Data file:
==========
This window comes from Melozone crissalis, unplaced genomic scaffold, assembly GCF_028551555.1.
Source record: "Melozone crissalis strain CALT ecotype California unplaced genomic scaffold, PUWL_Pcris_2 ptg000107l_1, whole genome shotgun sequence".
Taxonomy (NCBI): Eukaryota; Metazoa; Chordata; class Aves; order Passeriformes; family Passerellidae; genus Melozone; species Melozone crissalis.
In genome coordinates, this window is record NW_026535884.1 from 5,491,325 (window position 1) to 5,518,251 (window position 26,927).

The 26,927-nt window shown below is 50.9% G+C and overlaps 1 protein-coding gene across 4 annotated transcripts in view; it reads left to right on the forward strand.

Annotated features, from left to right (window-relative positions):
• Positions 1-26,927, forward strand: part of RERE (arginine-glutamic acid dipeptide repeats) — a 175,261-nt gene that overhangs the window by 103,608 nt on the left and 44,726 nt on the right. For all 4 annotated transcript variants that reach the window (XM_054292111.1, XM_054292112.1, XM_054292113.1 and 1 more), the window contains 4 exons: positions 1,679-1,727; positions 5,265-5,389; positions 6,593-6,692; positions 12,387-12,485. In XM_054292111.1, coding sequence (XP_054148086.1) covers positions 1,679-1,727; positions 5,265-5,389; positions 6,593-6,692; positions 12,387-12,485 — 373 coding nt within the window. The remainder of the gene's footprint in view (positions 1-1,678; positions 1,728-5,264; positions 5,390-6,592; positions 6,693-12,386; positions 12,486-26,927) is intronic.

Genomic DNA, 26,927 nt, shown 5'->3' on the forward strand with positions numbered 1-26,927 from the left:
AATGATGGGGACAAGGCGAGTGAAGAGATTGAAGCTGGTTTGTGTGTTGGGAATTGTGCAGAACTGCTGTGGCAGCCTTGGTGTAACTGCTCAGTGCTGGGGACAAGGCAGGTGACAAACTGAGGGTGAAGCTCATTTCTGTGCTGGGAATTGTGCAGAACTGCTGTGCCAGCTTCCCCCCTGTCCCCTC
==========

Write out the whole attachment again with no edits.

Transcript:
This window comes from Melozone crissalis, unplaced genomic scaffold, assembly GCF_028551555.1.
Source record: "Melozone crissalis strain CALT ecotype California unplaced genomic scaffold, PUWL_Pcris_2 ptg000107l_1, whole genome shotgun sequence".
Taxonomy (NCBI): Eukaryota; Metazoa; Chordata; class Aves; order Passeriformes; family Passerellidae; genus Melozone; species Melozone crissalis.
In genome coordinates, this window is record NW_026535884.1 from 5,491,325 (window position 1) to 5,518,251 (window position 26,927).

The 26,927-nt window shown below is 50.9% G+C and overlaps 1 protein-coding gene across 4 annotated transcripts in view; it reads left to right on the forward strand.

Annotated features, from left to right (window-relative positions):
• Positions 1-26,927, forward strand: part of RERE (arginine-glutamic acid dipeptide repeats) — a 175,261-nt gene that overhangs the window by 103,608 nt on the left and 44,726 nt on the right. For all 4 annotated transcript variants that reach the window (XM_054292111.1, XM_054292112.1, XM_054292113.1 and 1 more), the window contains 4 exons: positions 1,679-1,727; positions 5,265-5,389; positions 6,593-6,692; positions 12,387-12,485. In XM_054292111.1, coding sequence (XP_054148086.1) covers positions 1,679-1,727; positions 5,265-5,389; positions 6,593-6,692; positions 12,387-12,485 — 373 coding nt within the window. The remainder of the gene's footprint in view (positions 1-1,678; positions 1,728-5,264; positions 5,390-6,592; positions 6,693-12,386; positions 12,486-26,927) is intronic.

Genomic DNA, 26,927 nt, shown 5'->3' on the forward strand with positions numbered 1-26,927 from the left:
AATGATGGGGACAAGGCGAGTGAAGAGATTGAAGCTGGTTTGTGTGTTGGGAATTGTGCAGAACTGCTGTGGCAGCCTTGGTGTAACTGCTCAGTGCTGGGGACAAGGCAGGTGACAAACTGAGGGTGAAGCTCATTTCTGTGCTGGGAATTGTGCAGAACTGCTGTGCCAGCTTCCCCCCTGTCCCCTC